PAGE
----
Stock markets fall to 2022 lows on inflation, COVID worries


Stock markets plunged to their lowest level in more than a year on Monday, extending a five-week rout as investors weighed the prospect of interest rate hikes and COVID-19 lockdowns in China.

The Dow Jones fell 654 points, or nearly 2%, to close at 32,246. The broad-based S&P 500 fell 3.2%, to 3,991, while the heavy-tech Nasdaq lost 4 .3%.

It’s the fifth consecutive week of losses for the S&P 500 – its longest losing streak since 2011, according to data provider FactSet.

“The focus remains on inflation, rising interest rates and the war in Ukraine,” Brian Price, head of investment management at Commonwealth Financial Network, said in a note. “The combined factors of tight supply chains resulting from China’s zero Covid policy and rising oil and food prices due to the war in Ukraine, are causing inflationary fears that are triggering an outflow from risky assets.”

Not only have stocks fallen, but assets ranging from bitcoin to crude oil have also fallen.

Much of the damage was the result of the aggressive pivot from the Federal Reserve, which did all it could to support financial markets and the economy in an attempt to aggressively rein in inflation. In March, the central bank drawn its main short-term interest rate from its all-time high of near zero, where he sat for almost the entire pandemic. Last week he reported the possibility of additional increases double the usual amount in the coming months, in an aggressive effort to stamp out the high inflation that is sweeping the economy.

The moves, by design, would slow the economy by making borrowing more expensive. The risk is that if it raises rates too far or too quickly, the Fed could cause a recession. In the meantime, higher rates discourage investors from paying very high prices for investments, as investors can get more than before by holding ultra-safe Treasuries instead.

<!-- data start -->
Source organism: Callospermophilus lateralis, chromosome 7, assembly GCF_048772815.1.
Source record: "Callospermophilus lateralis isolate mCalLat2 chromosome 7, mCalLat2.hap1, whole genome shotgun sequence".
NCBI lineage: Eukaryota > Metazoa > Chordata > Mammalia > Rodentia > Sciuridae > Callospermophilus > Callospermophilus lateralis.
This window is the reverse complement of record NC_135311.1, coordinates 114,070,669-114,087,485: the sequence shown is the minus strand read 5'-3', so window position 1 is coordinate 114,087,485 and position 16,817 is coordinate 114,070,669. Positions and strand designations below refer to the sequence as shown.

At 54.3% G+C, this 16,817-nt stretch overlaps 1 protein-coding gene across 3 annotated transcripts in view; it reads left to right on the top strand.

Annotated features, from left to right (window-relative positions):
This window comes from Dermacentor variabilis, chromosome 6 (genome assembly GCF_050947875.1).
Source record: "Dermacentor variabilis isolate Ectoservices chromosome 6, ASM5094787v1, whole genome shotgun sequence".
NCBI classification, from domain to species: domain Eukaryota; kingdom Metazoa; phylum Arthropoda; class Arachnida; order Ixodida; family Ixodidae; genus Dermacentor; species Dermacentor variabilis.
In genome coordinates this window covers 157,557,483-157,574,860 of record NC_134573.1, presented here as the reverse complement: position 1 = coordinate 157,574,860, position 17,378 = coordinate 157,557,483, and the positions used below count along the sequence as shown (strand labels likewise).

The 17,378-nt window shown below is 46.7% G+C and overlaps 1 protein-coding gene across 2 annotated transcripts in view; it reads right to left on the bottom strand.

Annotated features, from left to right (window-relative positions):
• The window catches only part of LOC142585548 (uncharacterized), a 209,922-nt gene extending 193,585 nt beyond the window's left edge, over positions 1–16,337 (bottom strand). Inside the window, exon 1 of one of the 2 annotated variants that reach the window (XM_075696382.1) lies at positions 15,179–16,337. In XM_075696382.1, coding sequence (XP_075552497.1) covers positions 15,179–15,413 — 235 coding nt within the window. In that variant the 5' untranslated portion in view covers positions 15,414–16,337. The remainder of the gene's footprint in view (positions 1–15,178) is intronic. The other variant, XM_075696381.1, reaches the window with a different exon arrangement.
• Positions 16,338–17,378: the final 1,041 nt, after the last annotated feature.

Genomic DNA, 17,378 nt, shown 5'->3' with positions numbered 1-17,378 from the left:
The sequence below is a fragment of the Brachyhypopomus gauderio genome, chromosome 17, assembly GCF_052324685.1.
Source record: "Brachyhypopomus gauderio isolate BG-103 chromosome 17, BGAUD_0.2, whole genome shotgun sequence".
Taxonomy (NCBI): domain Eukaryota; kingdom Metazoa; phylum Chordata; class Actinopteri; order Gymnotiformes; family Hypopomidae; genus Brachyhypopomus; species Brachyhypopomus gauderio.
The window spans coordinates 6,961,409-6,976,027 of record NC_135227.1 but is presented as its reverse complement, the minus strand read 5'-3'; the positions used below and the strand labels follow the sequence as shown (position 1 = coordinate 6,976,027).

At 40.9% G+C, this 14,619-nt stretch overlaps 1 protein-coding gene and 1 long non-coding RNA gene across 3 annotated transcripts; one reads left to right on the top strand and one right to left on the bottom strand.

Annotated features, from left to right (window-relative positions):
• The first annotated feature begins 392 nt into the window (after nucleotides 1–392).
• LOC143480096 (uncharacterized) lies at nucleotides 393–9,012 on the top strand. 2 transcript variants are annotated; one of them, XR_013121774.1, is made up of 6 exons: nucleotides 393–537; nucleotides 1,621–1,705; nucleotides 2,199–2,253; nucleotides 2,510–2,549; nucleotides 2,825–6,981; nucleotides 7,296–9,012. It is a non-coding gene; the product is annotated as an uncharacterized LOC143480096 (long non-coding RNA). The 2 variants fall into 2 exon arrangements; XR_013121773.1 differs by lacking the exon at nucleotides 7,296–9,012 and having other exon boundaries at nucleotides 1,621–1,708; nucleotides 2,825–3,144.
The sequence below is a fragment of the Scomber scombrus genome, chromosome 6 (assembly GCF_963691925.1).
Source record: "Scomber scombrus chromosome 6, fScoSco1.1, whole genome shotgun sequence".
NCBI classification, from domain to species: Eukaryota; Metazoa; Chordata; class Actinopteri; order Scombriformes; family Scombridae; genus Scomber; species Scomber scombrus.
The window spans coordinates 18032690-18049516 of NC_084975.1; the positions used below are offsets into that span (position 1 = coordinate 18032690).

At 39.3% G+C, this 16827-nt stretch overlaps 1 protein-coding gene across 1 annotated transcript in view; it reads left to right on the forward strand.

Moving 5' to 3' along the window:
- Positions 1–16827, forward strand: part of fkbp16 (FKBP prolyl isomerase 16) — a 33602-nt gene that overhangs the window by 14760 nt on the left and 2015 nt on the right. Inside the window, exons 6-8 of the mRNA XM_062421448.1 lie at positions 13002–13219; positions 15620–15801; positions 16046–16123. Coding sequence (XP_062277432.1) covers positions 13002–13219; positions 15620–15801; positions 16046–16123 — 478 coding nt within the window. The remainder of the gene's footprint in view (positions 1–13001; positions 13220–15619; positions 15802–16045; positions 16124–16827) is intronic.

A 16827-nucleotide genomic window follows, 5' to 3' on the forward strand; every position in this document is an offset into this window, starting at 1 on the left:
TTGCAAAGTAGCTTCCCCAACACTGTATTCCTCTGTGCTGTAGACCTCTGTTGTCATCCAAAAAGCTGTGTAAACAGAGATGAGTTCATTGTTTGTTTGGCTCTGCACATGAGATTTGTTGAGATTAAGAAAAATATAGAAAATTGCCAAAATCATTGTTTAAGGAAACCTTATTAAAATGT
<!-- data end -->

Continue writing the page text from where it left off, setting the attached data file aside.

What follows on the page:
It helped cause about 29% tumble for bitcoin since the beginning of April, for example. The cryptocurrency fell 10.8% on Monday, according to Coindesk.

Concerns about China, the world’s second largest economy, also weighed on investors. Analysts cited comments over the weekend from a Chinese official warning of a dire jobs situation as the country hopes to halt the spread of COVID-19.

Shanghai authorities have tightened restrictions again, amid complaints from citizens the lockdown seems endless – just as the city was emerging from a month-long strict lockdown after an outbreak. The fear is that China’s strict anti-COVID policies will further disrupt global trade and supply chains, while dampening its economy, which for years has been a key driver of global growth.

MoneyWatch: How the Fed’s interest rate hike will affect Americans


Reduced expectations

During the pandemic, stock prices have remained high despite the economic turmoil as large US corporations have been able to make big profits.

But this last season of earnings releases has generated less enthusiasm. With companies posting stronger-than-expected earnings overall for the final quarter, there are plenty of signs discouraging future growth.

The number of companies citing “weak demand” in their earnings calls has risen to its highest level since the second quarter of 2020, strategist Savita Subramanian wrote in a report by BofA Global Research. Tech profits are also lagging behind, she said.

The technology sector is the largest in the S&P 500 by market value, giving it additional leverage for market moves. Many tech-focused companies have seen their profits soar during the pandemic as people seek new ways to work and play while cooped up at home. But their slowing earnings growth makes their shares vulnerable after their prices soared so high on expectations of continued gains.

Even the energy sector, star of recent weeks, was under pressure on Monday. Benchmark U.S. crude fell to $102.31 a barrel in electronic trading on the New York Mercantile Exchange, but is still up more than 40% this year. Brent crude, the oil pricing basis for international trade, fell slightly to $105.94 a barrel.

The yield on the 10-year Treasury fell to 3.05% from 3.12% on Friday night, but remains more than double the level of 1.51% where it started the year.


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